Trichomonas vaginalis and Mycoplasma infections among women with vaginal discharge at Fann teaching hospital in Senegal
Roger C Tine1, Lamine Dia2, Khadime Sylla1, Doudou Sow1, Souleye Lelo3, Cheikh T Ndour4
1 Department of Medical Parasitology, Faculty of Medicine, University Cheikh Anta Diop; Centre for Diagnostic and Medical Imagery, Laboratory of Parasitology and Mycology, Fann Teaching Hospital, Dakar, Senegal
2 Centre for Diagnostic and Medical Imagery, Laboratory of Bacteriology and Virology, Fann Teaching Hospital, Dakar, Senegal
3 Centre for Diagnostic and Medical Imagery, Laboratory of Parasitology and Mycology, Fann Teaching Hospital, Dakar, Senegal
4 Department of Infectious and Tropical Diseases, Fann Teaching Hospital, Dakar; Division for AIDS and Sexually Transmitted Infections Control, Ministry of Health, Senegal
Roger C Tine
Department of Medical Parasitology, Faculty of Medicine, University Cheikh Anta Diop, BP: 5005 Dakar, Fann, Dakar
Background: Trichomonas vaginalis and genital Mycoplasmas are two synergistic pathogens, but in many settings, limited data on the co-infection by Trichomonas and Mycoplasma are available.
Objective: This study aimed at assessing Mycoplasma prevalence and its association with Trichomonas vaginalis among women with vaginal discharge.
Materials and Methods: A retrospective analysis of laboratory records (2012 and 2013) from patients referred at the Fann teaching hospital in Dakar Senegal for vaginal discharge was carried out. Detection of genital mycoplasmas was based on the commercial Kit Mycoplasma Duo Bio-Rad™ using endo-cervical swabs. Vaginal swabs were collected and examined using optic microscopy with 40x magnification to detect T. vaginalis.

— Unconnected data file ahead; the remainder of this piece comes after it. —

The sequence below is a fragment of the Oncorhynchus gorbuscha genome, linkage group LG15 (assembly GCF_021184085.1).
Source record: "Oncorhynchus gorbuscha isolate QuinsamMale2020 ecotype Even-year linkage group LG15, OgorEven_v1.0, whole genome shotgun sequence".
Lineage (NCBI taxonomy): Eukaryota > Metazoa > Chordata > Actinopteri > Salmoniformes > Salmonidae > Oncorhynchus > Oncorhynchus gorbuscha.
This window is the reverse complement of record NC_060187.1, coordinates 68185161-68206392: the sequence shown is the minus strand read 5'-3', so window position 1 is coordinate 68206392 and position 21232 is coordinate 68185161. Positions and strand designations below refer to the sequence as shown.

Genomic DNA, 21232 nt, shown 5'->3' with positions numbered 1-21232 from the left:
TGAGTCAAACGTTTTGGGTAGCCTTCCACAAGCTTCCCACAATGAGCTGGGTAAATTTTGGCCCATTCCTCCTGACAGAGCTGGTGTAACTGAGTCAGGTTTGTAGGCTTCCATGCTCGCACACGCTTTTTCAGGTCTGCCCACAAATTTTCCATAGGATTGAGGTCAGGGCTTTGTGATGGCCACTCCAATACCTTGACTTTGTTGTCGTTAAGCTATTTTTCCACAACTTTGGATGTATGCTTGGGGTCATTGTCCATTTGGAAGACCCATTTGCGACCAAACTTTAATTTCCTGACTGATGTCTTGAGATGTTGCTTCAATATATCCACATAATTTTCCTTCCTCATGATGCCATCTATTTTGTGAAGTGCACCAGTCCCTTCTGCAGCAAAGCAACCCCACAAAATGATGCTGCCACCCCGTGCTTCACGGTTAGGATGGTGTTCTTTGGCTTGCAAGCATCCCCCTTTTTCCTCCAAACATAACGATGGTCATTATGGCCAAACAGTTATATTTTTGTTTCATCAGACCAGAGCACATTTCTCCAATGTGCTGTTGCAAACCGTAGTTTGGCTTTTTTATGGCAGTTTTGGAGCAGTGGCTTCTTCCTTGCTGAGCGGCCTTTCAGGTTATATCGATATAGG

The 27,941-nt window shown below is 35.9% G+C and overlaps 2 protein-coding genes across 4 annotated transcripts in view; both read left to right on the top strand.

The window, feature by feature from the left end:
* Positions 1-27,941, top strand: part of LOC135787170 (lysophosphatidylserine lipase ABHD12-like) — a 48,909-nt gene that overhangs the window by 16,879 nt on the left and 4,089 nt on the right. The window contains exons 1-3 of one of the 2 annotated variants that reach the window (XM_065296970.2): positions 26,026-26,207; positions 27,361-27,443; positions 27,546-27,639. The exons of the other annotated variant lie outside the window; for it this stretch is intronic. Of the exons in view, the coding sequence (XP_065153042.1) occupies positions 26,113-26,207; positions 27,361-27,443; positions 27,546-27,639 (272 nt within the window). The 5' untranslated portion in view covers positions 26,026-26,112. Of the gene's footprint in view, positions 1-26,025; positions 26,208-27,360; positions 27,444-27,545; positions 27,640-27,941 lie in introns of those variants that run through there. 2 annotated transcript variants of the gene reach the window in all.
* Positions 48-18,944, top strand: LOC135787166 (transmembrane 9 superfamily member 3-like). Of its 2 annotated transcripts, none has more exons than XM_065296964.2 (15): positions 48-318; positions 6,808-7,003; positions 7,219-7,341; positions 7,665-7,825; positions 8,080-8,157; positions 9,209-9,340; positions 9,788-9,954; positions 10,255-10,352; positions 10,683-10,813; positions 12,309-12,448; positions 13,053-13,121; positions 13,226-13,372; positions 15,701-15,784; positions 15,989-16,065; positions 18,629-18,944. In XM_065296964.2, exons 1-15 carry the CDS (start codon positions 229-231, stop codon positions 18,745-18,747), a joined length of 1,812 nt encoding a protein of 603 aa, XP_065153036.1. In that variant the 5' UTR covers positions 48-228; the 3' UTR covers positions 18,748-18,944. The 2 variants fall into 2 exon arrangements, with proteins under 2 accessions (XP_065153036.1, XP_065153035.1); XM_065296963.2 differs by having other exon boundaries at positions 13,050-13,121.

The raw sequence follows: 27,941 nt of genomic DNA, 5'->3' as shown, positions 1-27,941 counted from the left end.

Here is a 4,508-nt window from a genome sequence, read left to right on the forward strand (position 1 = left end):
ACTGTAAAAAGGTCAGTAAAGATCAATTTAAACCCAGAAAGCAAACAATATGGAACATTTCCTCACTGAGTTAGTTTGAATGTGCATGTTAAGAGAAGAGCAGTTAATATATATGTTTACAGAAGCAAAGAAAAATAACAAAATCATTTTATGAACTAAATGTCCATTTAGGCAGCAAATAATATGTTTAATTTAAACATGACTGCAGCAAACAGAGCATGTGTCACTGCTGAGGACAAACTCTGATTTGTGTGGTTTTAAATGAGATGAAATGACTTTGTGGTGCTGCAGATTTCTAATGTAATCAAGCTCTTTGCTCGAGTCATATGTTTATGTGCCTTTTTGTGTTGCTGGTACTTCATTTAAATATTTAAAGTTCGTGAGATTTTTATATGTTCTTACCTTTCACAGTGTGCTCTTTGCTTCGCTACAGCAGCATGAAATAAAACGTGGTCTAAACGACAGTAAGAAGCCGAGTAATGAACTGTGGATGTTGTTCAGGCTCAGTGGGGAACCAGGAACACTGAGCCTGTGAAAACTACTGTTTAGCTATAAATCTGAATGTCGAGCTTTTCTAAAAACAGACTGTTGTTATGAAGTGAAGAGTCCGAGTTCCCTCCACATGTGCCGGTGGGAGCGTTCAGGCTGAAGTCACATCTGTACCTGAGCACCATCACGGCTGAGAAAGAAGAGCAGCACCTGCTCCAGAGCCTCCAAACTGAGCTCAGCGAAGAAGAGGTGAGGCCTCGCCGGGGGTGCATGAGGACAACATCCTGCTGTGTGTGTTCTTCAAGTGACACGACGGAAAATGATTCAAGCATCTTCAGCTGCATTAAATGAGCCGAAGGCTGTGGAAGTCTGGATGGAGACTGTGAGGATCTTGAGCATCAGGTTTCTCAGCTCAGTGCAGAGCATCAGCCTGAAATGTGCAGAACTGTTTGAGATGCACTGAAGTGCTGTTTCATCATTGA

Results: Overall, data from 1257 women were analysed. Prevalence of Mycoplasma hominis represented 57.4%, 95%CI(54.6-60.1), versus 54.9%, 95%CI(52.1-57.5) for Ureaplasma urealyticum. Trichomonas vaginalis infection was observed with a frequency of 3%. Out of the 50 patients with trichomoniasis, 76% of them were co-infected by Mycoplasma hominis and patients with Trichomonas vaginalis had an increased risk of acquiring Mycoplasma infection (adjusted OR:2.5, 95%CI(1.2-5.2);p=0.02)).
Conclusion: Trichomonas vaginalis and Mycoplasmas are two closely associated pathogens in the urogenital tract of women. This clinically significant symbiotic action may require systematic screening of Mycoplasma among patients with trichomoniasis for optimal management of sexually transmitted infections.